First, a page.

It is too late for F1, EVs are coming faster than imagined.

    1. Further pondering, what would a purely electric F1 look like, no gimmicks, no powertrain restrictions, current safety features and overall dimensions, cars or power from Tesla, porsche, mercedes etc.

    2. @hohum I think one of the biggest mistakes F1 has been making and in the past couple of years has not been marketing and highlighting remotely enough that F1 uses the best hybrid PH-EV’s motors in the world. Only a few outside of F1 seem to know this, it’s almost as if they’re trying to keep it a secret.
      F1 has created the most efficient racing motor in the world with a 50% efficient PU, the only one to do so. By not trying to prioritize forward efficiency progress in F1 PU’s and not try to achieve more than 50% is a fail on F1’s part. They were doing great in this tech.
      Agree, about the enjoyment of watching other racing series; I think I’ve been enjoying more watching non f1 races recently like F4, SuperKarting at Phillip Island; Indy@ Laguna Seca last weekend was a great watch and GT4 at Sonoma. And Karting Worlds is coming up soon and then SuperKarts at Le Mans. There’s is so much excellent racing going on other than F1.

      1. @redpill, I agree and I think it’s a pity they didn’t allow the electric side of the PU to develop further.

        1. @redpill @hohum I disagree.
          @Phil-f1-21 was right. It’s only matter of time before F1 became obsolete. So the only way is to be the best pure ICE racing, not FE wanna be having V2 with 100kwh battery. Ditching MGU-H is a good step.

          1. @ruliemaulana I think you misunderstood the post that @Phil-f1-21 written?

            If you’re wanting pure ice F1 racing, may I suggest YouTube for watching legacy races because pure ice in F1 is a thing of the past; whether you like it or not stick a fork in pure ice in F1, it’s well over for a number of reasons.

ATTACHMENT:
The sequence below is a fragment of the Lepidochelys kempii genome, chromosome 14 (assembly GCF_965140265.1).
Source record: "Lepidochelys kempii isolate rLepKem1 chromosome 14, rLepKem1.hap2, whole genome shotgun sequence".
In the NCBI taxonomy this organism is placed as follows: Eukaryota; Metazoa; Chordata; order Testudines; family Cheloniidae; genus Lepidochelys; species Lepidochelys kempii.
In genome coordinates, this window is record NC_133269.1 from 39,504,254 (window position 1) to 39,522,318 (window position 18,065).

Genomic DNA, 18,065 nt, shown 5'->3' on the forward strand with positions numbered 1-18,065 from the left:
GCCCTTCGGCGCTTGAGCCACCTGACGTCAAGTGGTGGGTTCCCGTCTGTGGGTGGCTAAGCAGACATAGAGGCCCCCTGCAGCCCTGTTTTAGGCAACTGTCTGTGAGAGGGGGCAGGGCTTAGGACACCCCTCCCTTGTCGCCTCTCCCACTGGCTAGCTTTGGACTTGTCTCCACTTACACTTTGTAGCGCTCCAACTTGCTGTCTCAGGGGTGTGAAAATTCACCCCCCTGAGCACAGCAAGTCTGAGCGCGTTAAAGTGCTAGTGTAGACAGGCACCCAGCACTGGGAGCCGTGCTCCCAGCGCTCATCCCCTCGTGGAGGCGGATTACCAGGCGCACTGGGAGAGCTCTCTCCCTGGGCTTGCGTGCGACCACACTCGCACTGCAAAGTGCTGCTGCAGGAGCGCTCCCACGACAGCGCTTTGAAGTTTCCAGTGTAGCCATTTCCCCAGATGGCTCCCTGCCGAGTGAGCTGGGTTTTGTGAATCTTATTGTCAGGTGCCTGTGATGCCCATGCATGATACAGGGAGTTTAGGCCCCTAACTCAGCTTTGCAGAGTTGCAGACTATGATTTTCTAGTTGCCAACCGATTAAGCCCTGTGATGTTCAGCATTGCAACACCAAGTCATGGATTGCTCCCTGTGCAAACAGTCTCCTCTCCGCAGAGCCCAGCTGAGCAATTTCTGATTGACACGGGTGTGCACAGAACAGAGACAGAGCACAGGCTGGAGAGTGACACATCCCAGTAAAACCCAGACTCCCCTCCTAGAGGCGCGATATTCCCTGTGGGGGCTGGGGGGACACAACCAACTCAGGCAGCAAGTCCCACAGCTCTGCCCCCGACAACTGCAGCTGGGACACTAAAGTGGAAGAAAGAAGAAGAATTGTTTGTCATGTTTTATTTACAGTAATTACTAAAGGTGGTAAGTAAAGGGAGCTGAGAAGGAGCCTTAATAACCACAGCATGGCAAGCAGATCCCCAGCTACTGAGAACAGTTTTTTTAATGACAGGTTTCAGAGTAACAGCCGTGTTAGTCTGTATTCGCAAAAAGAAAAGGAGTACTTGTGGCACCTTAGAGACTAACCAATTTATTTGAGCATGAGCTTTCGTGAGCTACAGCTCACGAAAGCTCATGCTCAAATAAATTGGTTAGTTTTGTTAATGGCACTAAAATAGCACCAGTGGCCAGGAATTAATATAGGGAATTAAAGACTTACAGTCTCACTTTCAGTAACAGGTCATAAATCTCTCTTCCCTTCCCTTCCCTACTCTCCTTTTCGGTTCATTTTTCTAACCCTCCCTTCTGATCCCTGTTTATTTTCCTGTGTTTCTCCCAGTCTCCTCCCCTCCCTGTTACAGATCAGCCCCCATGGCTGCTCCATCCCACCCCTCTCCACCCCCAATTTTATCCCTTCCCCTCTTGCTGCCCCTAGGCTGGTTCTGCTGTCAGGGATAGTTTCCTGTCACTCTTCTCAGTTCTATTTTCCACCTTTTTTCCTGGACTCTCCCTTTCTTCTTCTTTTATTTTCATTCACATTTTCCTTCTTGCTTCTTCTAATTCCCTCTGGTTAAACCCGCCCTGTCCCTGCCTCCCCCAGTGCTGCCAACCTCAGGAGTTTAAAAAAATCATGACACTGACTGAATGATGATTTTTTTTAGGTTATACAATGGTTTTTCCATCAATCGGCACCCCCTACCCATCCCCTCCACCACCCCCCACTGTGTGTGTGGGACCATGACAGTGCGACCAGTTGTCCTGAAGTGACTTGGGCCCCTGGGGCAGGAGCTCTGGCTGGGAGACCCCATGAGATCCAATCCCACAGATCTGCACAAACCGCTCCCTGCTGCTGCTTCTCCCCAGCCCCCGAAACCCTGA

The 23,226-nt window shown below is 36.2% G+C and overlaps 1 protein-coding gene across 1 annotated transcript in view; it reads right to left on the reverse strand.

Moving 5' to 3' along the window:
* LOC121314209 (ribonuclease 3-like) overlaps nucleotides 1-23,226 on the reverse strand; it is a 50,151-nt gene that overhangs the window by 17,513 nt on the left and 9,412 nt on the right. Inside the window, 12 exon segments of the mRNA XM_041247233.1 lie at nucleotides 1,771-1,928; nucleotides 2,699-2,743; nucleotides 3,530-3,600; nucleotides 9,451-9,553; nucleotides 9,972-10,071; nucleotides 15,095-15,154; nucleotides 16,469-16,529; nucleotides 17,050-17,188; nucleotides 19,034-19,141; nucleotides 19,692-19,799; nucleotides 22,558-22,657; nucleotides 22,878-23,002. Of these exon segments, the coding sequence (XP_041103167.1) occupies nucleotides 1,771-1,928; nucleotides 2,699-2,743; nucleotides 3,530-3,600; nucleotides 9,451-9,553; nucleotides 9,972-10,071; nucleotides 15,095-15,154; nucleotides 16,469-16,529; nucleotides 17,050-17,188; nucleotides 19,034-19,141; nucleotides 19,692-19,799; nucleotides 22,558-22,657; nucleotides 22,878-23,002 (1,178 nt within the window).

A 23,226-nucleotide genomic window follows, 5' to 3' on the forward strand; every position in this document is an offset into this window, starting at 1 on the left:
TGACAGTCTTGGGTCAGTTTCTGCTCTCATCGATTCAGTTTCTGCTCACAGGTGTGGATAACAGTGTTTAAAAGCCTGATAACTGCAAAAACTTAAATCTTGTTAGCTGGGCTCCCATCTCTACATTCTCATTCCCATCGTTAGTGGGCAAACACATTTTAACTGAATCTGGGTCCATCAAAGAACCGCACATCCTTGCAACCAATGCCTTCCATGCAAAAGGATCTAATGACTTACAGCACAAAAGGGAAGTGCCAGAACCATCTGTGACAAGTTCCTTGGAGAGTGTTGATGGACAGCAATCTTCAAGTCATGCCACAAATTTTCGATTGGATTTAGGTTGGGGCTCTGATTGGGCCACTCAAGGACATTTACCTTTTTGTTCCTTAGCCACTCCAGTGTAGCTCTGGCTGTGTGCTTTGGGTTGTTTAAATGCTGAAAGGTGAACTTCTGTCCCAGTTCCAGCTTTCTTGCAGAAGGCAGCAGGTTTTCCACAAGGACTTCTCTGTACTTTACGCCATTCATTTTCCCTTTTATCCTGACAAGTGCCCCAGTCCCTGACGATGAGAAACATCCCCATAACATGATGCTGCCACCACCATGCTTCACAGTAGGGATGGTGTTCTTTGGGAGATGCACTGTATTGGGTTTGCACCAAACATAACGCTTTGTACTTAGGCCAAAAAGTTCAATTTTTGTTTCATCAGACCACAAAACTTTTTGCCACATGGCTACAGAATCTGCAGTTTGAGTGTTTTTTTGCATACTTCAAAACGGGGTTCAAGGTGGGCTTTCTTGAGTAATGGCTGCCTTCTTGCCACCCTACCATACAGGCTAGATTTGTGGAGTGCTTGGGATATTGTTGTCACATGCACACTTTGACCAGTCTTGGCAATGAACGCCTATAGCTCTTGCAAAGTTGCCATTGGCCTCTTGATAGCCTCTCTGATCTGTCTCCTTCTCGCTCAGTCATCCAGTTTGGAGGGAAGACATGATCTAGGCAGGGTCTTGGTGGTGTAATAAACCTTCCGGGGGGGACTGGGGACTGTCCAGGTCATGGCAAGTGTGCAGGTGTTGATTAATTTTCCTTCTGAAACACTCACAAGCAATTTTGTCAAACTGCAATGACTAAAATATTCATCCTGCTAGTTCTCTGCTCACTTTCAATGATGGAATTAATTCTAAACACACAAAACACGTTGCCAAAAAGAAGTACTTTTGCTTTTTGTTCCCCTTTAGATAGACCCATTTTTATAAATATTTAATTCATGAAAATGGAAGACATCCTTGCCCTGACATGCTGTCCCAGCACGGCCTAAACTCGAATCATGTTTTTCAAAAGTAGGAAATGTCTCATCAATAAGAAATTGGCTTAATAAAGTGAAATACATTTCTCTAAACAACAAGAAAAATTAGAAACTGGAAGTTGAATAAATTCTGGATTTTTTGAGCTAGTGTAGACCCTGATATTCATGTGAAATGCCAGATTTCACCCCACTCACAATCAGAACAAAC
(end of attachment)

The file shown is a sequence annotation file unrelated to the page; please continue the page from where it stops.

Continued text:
2. @ruliemaulana, That is an option, but who is going to invest hundreds of millions of $s to build the best pure ICE engines when all the major motorcar manufacturers are building and selling EVs exclusively.

          3. I don’t know the best way forward but I was not proposing the future development of petroleum fuelled ICEs. This seems to be a non-starter. I think the future probably has to be a combination of new, greener fuels and electrical recovery whilst keeping costs as low as possible.

      2. By not trying to prioritize forward efficiency progress in F1 PU’s and not try to achieve more than 50% is a fail on F1’s part.

        Fully agree, also with F1’s lack of marketing that feat.

        It’s a shame that they now plan to drop the MGU-H (and undoubtedly fall well below 50%), rather than opening up the use of it.
        If it’s too expensive then just standardise it.

        1. Fully agreed jff and @redpill
          I personally really think it if a failure of F1 marketing that the MGU-H is going away; yes it is complicated, but it is a big part of how they got to that 50% efficiency. Yes, for most passenger cars such a device isn’t useful, bc. the engine isn’t working full tilt for a lot of the time; but even so, it is a great piece of technology.

        2. @bosyber
          I agree @jff ; I know this too late to post but the MGU-H is the major reason why a F1 PU can produce 50% efficiency while at the same time provide a massive performance power curve when nothing else can; either going either to battery or to the MGU-K when the other PU components cant provide, There’s no turbo lag felt primarily because of MGU-H producing a very smooth, blazing fast and uninterrupted power band. It’s actual a very beautiful bit of innovation and machinery.

          The battery in F1 isn’t that big and there’s not enough harvesting to charge the battery to keep up with demands without the MGU-H. They’re talking about increasing the battery to 350KW (but hence more weight) and have a generator and differential driveshaft for the front wheels (again, more weight) for 2026 to help make up for the loss not having the mgu-H but it will still not be enough to make up the performance lost from not having a MGU-H and will be heavier (salt to the wound).